This article deals with the prospective development of mediation and ADR in cross-border investment disputes. The focus is on foreign direct investment (FDI) and not on other forms of investment such as portfolio, private equity or hedge funding investment. It examines the topic predominantly from the perspective of developing and emerging economies.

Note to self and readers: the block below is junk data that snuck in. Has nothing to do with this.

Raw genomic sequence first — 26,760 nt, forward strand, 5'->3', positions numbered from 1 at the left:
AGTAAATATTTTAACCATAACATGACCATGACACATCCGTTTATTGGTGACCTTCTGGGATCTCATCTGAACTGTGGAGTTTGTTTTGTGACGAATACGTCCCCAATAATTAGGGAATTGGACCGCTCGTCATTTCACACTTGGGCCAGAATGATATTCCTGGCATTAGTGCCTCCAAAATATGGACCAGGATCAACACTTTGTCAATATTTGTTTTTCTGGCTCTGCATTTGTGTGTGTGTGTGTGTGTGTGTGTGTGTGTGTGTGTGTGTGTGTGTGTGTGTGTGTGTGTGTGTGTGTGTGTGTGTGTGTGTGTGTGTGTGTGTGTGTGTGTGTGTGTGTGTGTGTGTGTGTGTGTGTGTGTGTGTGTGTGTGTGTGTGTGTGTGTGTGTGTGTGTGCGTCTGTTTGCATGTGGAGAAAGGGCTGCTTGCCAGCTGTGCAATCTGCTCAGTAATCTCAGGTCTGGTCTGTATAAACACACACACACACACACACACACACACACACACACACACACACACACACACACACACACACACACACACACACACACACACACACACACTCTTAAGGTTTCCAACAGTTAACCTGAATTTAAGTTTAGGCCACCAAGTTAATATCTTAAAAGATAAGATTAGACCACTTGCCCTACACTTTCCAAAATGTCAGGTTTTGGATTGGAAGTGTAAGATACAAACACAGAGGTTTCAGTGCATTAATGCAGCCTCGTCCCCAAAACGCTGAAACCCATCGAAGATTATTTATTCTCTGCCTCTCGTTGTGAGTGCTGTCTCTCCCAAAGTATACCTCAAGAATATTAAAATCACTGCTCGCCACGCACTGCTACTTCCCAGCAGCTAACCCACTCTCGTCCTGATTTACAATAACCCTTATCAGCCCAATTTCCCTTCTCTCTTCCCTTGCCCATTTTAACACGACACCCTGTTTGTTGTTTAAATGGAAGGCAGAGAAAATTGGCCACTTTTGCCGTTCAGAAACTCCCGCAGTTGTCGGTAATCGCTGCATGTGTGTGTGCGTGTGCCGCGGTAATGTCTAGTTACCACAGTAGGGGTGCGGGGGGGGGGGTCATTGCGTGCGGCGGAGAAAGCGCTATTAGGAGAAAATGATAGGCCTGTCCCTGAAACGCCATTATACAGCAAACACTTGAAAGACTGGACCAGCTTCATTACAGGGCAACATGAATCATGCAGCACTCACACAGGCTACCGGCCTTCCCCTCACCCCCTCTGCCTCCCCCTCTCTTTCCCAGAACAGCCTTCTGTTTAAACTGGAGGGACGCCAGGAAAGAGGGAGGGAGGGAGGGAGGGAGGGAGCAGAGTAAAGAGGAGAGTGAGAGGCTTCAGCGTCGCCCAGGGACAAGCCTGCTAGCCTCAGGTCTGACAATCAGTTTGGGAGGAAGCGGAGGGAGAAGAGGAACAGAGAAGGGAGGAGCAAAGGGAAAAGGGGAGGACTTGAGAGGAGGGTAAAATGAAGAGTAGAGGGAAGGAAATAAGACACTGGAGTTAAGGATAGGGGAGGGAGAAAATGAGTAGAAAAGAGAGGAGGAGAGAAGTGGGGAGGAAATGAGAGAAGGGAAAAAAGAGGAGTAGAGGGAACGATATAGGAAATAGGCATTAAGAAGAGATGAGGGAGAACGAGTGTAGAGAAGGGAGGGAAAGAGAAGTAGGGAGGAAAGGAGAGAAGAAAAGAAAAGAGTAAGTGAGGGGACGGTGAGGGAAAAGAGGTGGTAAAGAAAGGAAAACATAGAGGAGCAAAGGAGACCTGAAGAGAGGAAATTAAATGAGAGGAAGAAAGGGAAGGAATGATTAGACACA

The article first links the theoretical importance of cross-border FDI to current trends in the global political economy. It then examines the nature of investment disputes and the appropriateness of different dispute resolution systems. It introduces two case studies from different developing countries and refers to the 2010 UNCTAD report on ADR in investment disputes. The article concludes with some evaluative analysis of the central hypothesis, namely that mediation and other forms of ADR might be appropriate for certain kinds of international investment disputes.